The Lady and the Duke
2001, NR, 129 min. Directed by Eric Rohmer. Starring Lucy Russell, Jean-Claude Dreyfus, Francois Marthouret, Leonard Cobiant, Caroline Morin.
REVIEWED By Marc Savlov, Fri., June 28, 2002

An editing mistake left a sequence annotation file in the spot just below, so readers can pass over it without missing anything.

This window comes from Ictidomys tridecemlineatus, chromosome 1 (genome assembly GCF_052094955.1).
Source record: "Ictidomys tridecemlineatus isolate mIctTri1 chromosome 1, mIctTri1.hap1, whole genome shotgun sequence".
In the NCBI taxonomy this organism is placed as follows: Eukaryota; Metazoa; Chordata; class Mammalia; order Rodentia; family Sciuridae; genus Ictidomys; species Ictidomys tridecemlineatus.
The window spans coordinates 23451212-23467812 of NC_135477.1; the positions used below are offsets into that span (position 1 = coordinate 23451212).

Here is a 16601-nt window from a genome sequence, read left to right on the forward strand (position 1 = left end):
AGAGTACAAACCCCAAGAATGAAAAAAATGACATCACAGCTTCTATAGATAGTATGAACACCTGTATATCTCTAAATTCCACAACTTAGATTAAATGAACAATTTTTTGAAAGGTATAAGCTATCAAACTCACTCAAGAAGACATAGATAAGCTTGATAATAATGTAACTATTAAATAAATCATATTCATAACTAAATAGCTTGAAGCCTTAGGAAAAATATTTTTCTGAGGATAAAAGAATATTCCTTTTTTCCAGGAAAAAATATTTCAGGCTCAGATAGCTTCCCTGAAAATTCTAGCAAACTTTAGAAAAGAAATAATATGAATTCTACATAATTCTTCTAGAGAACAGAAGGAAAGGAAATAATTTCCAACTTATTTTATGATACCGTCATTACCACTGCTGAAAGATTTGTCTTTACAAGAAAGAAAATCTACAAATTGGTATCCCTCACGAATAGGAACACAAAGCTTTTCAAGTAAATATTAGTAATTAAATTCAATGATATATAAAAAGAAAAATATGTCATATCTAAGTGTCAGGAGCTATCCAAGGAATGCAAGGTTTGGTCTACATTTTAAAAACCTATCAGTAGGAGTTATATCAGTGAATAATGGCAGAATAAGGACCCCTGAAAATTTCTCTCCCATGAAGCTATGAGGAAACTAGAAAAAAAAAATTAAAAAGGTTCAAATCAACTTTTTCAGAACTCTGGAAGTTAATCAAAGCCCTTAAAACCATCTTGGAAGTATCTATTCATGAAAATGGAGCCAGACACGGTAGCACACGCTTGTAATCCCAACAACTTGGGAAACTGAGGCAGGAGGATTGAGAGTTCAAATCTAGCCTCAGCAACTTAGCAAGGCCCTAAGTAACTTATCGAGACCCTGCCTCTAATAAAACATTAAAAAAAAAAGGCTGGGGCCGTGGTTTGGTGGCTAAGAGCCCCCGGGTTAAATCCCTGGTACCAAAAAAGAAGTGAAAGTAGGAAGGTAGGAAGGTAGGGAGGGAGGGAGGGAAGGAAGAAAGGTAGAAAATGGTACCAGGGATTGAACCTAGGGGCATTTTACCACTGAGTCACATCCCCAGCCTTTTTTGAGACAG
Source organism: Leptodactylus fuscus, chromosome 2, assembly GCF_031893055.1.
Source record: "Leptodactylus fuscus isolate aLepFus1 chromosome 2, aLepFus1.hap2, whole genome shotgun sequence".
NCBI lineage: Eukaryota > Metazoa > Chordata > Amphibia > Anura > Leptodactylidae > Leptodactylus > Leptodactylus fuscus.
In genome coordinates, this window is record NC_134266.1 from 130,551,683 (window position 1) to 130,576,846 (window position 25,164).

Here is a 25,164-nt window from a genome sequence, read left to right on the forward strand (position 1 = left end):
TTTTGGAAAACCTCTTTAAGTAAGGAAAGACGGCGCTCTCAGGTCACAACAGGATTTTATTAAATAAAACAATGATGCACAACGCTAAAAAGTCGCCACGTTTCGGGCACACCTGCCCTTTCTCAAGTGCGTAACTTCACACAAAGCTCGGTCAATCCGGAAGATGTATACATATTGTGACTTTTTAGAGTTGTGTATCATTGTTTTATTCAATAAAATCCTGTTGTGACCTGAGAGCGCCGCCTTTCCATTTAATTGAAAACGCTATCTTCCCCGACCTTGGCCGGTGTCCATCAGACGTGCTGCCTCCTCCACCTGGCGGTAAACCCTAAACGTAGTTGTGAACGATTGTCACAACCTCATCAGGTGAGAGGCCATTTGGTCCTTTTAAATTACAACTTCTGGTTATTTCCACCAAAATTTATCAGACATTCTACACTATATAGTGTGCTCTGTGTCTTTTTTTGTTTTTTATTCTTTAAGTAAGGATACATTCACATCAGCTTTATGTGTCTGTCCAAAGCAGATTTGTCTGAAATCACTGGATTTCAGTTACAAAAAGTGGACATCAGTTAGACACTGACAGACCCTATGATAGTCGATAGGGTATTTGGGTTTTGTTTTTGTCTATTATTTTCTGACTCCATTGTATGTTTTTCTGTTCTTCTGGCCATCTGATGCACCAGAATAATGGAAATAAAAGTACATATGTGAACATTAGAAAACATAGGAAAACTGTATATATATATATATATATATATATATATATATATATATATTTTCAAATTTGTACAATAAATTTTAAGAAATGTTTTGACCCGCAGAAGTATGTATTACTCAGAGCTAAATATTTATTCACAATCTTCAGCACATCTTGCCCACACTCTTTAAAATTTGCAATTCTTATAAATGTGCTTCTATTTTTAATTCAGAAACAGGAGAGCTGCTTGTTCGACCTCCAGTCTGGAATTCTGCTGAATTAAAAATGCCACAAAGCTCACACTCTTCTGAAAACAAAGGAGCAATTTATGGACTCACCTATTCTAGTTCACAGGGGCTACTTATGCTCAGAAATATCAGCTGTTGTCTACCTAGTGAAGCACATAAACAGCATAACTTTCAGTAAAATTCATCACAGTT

Of particular interest to Rohmer fans only, this stylistic experiment by the 82-year-old director of Claire's Knee and Chloe in the Afternoon is gorgeous to behold but trundles along at roughly the speed of a grounded manatee. It's slower than syrup in Siberia and filled with the sort of historical facts that force you to glue your eyes to the subtitles for fear of missing a key name, date, or place. Ecouté et répeteé because there will likely be a test later. What makes The Lady and the Duke a still-worthwhile experience is the director's striking use of painted backgrounds instead of real locales. Rohmer commissioned a series of oil paintings from French artist Jean-Baptiste Marot to serve in place of traditional sets, and the result is strangely captivating, as though you were watching the old masters come to life. Here's a flock of crows pinwheeling against a too-blue and brushstroked sky; there's Russell, as English noble Grace Elliot walking through a painted, post-Bastille Paris, the fine-lined brushwork plainly evident. Surreal doesn't even begin to describe this look which is at once wholly false and completely beautiful; it's cinematic expressionism taken to a hyperreal level, and for that reason alone Rohmer's film ought to be savored on the big screen and not confined to DVD or VHS obscurity. Still, the film's audience will likely be limited by the amount of head-scratching viewers sans a degree in French history will find themselves engaged in. Based on the real-life journals of Mme. Elliot, the plot -- which takes place one year after the fall of the Bastille, while the revolution still coats the Parisian streets with blood and the grisly sight of a noble's head being marched through the streets atop a pike -- revolves around Elliot's dalliances with her ex-lover, the Duke of Orleans (Dreyfus). He's first cousin to King Louis XVI, although he's eager to side with the commoners -- Elliot calls him a revolutionary, and he is, to a point -- instead of his noble bloodline. The pair trade barbs and philosophical discussions like other ex-couples trade tales of new romances, and while he goes about trying to make good on his promises to help the little man, Elliot is blue-blood through and through. Ensconced in her country house, she goes to terrific lengths to help the doomed noblemen around her, at one point going so far as to hide a wounded man in her bed while the police toss her house. It can't go on forever, this run of luck, and it doesn't -- in between, though, we're stuck with reams of revolutionary and anti-revolutionary fervor from both sides and everyone in between. Russell makes for a scrappy protagonist, to the manor born (and one who will likely die there as well), while Jean-Luc Dreyfus -- of Delicatessen and The City of Lost Children -- has a field day with the portly, vaguely porcine Duke. Rohmer's experiment is a bold move for a man of his age (Akira Kurosawa was another director making waves this late in his game and come to think of it, Rohmer's conceit is similar to one of Kurosawa's in 1990's Dreams, which had Martin Scorsese as Van Gogh within his own painting). Ultimately, however, The Lady and the Duke is just that, a bold (and lovely) experiment that will almost certainly bore most audiences into their own brightly colored dreams.